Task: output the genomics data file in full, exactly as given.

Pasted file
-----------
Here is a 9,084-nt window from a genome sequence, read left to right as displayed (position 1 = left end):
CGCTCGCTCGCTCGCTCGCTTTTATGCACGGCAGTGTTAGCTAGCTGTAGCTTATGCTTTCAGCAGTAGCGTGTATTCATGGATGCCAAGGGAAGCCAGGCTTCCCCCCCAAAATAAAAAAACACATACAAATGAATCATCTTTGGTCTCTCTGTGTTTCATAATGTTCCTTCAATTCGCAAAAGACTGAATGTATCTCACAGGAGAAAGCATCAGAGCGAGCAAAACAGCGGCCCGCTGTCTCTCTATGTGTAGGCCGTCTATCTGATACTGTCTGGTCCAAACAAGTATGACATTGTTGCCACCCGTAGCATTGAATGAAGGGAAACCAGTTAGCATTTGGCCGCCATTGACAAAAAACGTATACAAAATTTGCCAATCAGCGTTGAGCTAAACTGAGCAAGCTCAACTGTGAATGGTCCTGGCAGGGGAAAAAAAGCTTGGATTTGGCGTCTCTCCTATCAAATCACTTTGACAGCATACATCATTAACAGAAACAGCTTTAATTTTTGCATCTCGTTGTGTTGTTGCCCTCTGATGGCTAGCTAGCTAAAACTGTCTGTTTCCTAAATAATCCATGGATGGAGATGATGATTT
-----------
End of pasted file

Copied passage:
Here is a 9,084-nt window from a genome sequence, read left to right as displayed (position 1 = left end):
CGCTCGCTCGCTCGCTCGCTTTTATGCACGGCAGTGTTAGCTAGCTGTAGCTTATGCTTTCAGCAGTAGCGTGTATTCATGGATGCCAAGGGAAGCCAGGCTTCCCCCCCAAAATAAAAAAACACATACAAATGAATCATCTTTGGTCTCTCTGTGTTTCATAATGTTCCTTCAATTCGCAAAAGACTGAATGTATCTCACAGGAGAAAGCATCAGAGCGAGCAAAACAGCGGCCCGCTGTCTCTCTATGTGTAGGCCGTCTATCTGATACTGTCTGGTCCAAACAAGTATGACATTGTTGCCACCCGTAGCATTGAATGAAGGGAAACCAGTTAGCATTTGGCCGCCATTGACAAAAAACGTATACAAAATTTGCCAATCAGCGTTGAGCTAAACTGAGCAAGCTCAACTGTGAATGGTCCTGGCAGGGGAAAAAAAGCTTGGATTTGGCGTCTCTCCTATCAAATCACTTTGACAGCATACATCATTAACAGAAACAGCTTTAATTTTTGCATCTCGTTGTGTTGTTGCCCTCTGATGGCTAGCTAGCTAAAACTGTCTGTTTCCTAAATAATCCATGGATGGAGATGATGATTT